This trip was no different, but I got through security safely and without any violation to my body…lol.

Boarding the flight with efficient.

I get to my row to meet a mom sitting in the middle seat asking if I mind that she’d snuggly buckled her toddler and car seat into my window seat. I didn’t mind, as the aisle seat was okay with me. I’m more interested in being on a safe flight to anywhere, and could care-less about seat politics. Well, I wouldn’t choose a middle seat. But if that’s the only seat for me on the plane, I’m going…LOL.

Air born.

Everything was great, minus the neon blue disco lights that line the walls of the plane! This was a migraine in waiting! The light was so weird. It wasn’t black-light, but close, in that it lit up both my pink and row mate’s orange nail polish as if we were at a rave. We were neon glowing sisters. The only thing missing was banging music.

Onboard was great!

I didn’t want for much on that flight. They were more generous than the description of Basic Economy read on Delta’s website. I had the impression that I’d be singled out as the third-class passenger due to having booked the class of ticket. Not the case. My seat wasn’t mark, nor was there any differentiating among passengers. Classy Delta, Classy.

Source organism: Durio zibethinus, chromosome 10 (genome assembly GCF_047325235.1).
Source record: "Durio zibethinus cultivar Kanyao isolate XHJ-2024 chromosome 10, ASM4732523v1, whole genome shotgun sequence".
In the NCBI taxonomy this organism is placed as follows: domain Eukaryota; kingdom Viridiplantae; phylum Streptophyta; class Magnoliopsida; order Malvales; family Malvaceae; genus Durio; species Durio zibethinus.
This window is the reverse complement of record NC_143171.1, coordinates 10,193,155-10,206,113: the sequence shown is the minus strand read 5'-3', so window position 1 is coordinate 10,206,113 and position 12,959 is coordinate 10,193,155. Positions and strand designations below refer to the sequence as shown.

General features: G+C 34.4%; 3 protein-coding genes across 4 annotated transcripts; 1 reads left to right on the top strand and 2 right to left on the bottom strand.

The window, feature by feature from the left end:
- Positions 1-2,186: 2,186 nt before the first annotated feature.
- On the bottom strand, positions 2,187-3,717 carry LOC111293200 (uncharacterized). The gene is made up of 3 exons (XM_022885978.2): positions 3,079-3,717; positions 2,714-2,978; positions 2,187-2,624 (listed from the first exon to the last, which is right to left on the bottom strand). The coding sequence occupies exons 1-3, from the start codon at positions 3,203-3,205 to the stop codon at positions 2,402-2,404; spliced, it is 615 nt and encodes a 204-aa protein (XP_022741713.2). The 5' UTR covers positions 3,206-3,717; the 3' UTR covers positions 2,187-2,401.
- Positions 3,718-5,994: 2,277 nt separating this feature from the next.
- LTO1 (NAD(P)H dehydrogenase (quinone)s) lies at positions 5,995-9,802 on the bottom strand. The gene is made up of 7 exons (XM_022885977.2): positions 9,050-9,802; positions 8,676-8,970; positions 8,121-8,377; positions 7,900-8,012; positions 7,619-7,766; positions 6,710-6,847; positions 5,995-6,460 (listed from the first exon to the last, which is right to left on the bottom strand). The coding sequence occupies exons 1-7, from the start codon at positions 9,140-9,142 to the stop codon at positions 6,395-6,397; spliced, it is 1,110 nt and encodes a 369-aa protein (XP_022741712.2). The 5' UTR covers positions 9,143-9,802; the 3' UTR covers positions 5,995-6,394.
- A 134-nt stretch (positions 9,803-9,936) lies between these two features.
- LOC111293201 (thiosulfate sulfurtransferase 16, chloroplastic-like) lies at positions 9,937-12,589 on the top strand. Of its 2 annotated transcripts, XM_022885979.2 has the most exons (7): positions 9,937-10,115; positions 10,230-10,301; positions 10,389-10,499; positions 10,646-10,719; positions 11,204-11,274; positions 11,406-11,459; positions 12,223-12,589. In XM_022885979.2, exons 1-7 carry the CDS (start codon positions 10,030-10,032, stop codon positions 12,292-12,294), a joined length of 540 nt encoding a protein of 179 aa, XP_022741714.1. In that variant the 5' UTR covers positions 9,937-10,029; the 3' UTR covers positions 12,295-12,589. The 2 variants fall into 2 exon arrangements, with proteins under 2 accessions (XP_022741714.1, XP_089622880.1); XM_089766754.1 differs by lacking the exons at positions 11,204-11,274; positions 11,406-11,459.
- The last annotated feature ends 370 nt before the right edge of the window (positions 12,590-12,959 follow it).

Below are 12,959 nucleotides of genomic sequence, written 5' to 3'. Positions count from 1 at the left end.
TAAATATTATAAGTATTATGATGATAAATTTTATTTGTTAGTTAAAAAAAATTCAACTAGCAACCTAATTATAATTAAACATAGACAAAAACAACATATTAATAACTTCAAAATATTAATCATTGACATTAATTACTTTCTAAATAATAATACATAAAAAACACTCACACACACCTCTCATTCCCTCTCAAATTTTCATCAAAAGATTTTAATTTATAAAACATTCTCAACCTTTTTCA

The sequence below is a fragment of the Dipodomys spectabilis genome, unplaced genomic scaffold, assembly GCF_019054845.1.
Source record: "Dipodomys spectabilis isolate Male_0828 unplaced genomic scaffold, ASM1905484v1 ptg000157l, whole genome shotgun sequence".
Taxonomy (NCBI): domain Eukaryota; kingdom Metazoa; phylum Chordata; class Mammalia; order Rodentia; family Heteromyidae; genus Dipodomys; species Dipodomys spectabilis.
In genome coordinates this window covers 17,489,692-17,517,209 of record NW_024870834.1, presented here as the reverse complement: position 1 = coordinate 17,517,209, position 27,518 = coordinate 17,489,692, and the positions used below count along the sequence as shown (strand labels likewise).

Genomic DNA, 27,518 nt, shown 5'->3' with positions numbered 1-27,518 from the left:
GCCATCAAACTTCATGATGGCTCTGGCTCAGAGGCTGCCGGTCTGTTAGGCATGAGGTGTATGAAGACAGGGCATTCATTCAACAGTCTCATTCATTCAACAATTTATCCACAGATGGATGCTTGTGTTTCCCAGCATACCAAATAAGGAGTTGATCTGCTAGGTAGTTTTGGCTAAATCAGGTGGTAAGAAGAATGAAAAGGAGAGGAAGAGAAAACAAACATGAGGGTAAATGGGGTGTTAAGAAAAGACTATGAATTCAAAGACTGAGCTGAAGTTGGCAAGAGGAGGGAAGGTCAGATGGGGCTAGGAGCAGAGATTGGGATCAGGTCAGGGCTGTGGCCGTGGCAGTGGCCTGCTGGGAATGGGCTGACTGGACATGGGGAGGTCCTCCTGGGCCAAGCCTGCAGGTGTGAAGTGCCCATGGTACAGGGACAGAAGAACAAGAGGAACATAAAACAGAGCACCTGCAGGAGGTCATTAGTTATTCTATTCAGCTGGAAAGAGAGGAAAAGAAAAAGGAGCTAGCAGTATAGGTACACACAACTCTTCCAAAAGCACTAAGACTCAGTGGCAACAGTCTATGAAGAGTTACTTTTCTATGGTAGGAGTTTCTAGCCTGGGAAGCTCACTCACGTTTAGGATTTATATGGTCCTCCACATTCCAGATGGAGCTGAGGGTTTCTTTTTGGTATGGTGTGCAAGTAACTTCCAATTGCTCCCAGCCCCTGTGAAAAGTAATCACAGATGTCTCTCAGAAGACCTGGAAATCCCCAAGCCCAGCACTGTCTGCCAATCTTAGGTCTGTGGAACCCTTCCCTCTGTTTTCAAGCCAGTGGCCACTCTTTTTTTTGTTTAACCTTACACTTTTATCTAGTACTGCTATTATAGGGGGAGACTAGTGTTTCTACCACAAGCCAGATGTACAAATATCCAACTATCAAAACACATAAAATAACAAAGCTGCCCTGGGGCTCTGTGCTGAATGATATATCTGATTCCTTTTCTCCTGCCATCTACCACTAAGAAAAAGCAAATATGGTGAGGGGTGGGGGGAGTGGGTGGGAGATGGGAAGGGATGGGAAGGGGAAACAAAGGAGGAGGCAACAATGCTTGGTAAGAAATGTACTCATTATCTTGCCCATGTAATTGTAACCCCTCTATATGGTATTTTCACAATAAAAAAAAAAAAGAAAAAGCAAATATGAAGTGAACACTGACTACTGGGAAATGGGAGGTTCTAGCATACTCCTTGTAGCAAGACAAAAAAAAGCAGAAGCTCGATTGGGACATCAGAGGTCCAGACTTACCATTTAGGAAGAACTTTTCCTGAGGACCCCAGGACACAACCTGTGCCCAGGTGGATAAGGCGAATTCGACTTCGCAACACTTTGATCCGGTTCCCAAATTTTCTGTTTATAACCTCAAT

Arrival.

Atlanta.

Task One: Get a train ticket.

I stepped in line to purchase my ticket to be met with a similar machine as here and Los Angeles. The two other cities I’ve been recently with this same system. The one difference between San Francisco and the others, an extra charge of $1 for the physical ticket issued. This really annoyed me. San Francisco had a fare increase this past summer, but the price of the paper itself is included in the fare, and thus makes a single trip here $0.75 less that in Atlanta and LA (I’m not sure the exact difference, but there is an additional charge for the card).

Up the escalator and onto the platform, Atlanta’s heat abruptly meets my long black dress covering the black stretch cami, camouflage Levi’s cargo pants, socks in shoes and Gap denim jacket. I was hot!

Fifteen minutes later, I’m exiting the station and walking to the shop.

In the historic African America section of town, I’m met with loads of black people coming and going, gather and lounging on benches in groups as they talk. Car whizzing to and fro. It’s busy. It’s foreign. I feel good being away from San Francisco.

A short four minute walk later, I’m at the door of the shop.
I open it.
I’m me with:
“I thought I saw you standing on the corner. I thought to stop, but I kept going and wondered if that were you!”, as my godmother’s questions as her current convo is interrupted by my entrance.

‘Nah, wasn’t me. I just got of a flight.”

I do my best to ease in as if I’m there everyday.

As I slowly made my way deeper into the shop, I eventually make a corner where my godfather is sitting behind a sewing machine.

“Wah. Look at she na…”, he says with a cautious smile.

I speak as a have a seat.

“Hey Baba.”

And so it begins.



Leave a Reply

Your email address will not be published. Required fields are marked *

Subscribe: email